Note that for a TOD we need and absolute minimum population of 10,000 within walking distance of the station to yield up to 700 daily walk-ons

– Slide 31;

There was just no way 10,000 people were going to be within 800 meters of the station. Integration had to be used, and TOD around stations would have to come after.

In conclusion, a number of innovations are clear as is a willingness to think against and question prevailing ideas. A full-blown frequent rail service has been supported on low density. Stations have been spaced further apart to increase speed and cut rolling stock requirements. The train line has been put down the middle of a freeway, which is quite radical, and all stops have been pulled out to make sure integration (like placing an interchange on stilts above the station in the middle of a freeway). Even the philosophy of TODs being accessed only by walking has been turned upside down and a case for the value of park and rides has been made (which are often frowned upon).

Perth’s legacy isn’t just a great train service. It’s a legacy of creativity and innovation that will all make us rethink what’s possible with low density.

Application of a Commuter Railway to Low Density Settlement, Peter Martinovich, Public Transport Authority of WA.

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February 17, 2011 at 10:32 pm

Perth’s Rail Revolution: Perth to Mandurah (NewMetroRail) 3

Credits: The Orange line to Mandurah railway, Channel 9 Perth

In 1979, the WA state government closed down the Fremantle railway line as a first step to closing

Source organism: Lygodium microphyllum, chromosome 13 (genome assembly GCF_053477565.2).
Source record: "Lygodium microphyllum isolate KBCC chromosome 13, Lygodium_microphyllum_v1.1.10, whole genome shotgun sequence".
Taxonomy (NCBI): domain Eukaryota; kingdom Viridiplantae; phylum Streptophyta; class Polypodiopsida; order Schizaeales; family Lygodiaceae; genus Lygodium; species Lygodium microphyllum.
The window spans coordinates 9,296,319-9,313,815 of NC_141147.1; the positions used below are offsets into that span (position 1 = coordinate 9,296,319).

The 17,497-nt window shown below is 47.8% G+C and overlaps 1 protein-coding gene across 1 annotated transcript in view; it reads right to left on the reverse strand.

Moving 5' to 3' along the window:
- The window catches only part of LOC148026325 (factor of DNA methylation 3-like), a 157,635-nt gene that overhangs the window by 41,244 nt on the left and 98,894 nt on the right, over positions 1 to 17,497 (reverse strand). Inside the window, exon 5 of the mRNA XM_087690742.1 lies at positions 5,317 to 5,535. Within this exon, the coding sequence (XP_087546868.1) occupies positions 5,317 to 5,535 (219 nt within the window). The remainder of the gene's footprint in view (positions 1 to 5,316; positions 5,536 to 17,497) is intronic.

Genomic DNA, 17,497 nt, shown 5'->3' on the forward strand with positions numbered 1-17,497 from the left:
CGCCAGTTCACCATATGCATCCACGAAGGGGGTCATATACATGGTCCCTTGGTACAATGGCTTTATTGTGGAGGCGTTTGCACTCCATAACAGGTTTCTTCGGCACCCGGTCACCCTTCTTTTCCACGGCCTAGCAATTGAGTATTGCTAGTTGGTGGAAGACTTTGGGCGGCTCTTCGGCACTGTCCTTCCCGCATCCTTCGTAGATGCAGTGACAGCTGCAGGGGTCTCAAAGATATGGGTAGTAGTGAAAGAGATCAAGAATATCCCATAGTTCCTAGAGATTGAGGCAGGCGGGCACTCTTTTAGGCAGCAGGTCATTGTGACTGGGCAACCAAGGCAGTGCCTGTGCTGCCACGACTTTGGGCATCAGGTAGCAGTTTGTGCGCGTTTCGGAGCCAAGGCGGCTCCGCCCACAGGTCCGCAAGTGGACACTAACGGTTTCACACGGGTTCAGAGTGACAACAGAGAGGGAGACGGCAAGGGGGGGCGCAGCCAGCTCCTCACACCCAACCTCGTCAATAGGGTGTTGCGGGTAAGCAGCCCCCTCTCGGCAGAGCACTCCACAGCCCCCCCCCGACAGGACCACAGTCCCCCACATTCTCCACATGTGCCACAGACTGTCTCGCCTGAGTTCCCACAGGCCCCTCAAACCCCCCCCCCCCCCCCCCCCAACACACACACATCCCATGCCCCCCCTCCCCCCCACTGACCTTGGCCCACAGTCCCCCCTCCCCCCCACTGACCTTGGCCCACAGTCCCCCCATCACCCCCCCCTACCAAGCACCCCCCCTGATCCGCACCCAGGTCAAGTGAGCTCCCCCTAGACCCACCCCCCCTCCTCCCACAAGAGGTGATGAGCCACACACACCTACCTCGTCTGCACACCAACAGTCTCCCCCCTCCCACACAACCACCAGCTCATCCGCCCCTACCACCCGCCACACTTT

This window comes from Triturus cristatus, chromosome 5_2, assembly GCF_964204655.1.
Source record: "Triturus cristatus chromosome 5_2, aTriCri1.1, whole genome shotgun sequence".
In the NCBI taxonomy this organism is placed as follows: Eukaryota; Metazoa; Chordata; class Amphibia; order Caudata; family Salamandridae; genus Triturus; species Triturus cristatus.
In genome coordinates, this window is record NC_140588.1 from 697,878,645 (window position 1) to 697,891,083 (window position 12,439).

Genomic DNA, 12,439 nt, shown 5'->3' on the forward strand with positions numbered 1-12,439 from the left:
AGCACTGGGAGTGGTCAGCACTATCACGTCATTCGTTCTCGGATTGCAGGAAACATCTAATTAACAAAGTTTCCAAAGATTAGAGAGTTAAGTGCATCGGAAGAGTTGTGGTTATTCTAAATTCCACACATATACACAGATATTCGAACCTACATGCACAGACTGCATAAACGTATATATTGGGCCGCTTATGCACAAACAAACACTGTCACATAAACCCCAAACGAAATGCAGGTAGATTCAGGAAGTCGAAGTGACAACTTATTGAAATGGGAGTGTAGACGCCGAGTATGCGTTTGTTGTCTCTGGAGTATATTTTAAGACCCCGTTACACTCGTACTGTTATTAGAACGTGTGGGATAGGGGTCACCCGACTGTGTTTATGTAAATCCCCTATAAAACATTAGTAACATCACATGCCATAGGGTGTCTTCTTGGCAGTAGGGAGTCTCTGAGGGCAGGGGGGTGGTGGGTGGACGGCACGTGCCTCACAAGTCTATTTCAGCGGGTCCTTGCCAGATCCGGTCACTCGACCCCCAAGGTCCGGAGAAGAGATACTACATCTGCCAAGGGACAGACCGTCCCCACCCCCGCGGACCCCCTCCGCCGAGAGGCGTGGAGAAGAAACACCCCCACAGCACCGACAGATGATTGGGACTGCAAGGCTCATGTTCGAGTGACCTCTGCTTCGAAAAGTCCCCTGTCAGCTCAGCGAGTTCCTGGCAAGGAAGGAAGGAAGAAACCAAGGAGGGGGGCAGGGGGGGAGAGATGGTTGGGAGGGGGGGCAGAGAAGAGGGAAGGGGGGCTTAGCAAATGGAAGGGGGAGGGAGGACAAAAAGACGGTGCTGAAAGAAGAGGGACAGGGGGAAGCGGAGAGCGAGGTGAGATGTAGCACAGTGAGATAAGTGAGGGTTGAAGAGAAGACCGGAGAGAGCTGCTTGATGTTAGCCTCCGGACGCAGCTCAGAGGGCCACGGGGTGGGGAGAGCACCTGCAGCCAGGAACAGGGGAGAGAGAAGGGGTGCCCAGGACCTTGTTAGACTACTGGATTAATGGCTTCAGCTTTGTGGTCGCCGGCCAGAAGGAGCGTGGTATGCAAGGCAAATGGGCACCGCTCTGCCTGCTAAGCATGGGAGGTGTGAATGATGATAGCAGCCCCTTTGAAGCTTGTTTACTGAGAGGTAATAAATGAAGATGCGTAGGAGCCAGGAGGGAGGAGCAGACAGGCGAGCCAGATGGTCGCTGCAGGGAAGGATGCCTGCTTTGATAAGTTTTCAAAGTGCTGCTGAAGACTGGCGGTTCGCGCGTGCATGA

down Perth’s rail system. The BrisUrbane Blog continues its Perth Rail Revolution special with highlights from a Channel Nine Perth special ‘The Orange line to Mandurah railway’.

To get the railway line into the Perth CBD, the train line not only had to run down the middle of the Kwinana Freeway, and bus-rail interchanges designed, some high above the freeway on piles, but a number of bridges had to be strengthened to take the trains and two twin tunnels had to be bored using Tunnel Boring Machines (TBMs) under the Perth CBD. This is what tunnel boring machines should be doing in Brisbane!

The video goes into details about the engineering works. Today, the basic off peak frequency is a train every 15 minutes. Anyone who uses the system will also notice that, unlike Brisbane which has huge gaping gaps between the train and the platform, Perth’s platforms are level with the floor of the train, which makes it easy the disabled to use.

Perth really is a model to show how high car ownership, low density, the introduction of ‘forced’ transfers from a previous direct bus trip and even the problem of having to run the train line down the middle of a freeway are not barriers to supplying well patronised, high quality, frequent public transport service that is well supported, accessible from a person’s street stop through a feeder bus transfer and affordable to construct.

The results really speak for themselves (see timetable below):

Sample of the Mandurah line timetable, midday weekday off peak (with annotations). TransPerth,















Original animations of the project’s stations, features, amenities and route appears in this post here.

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February 4, 2011 at 10:37 pm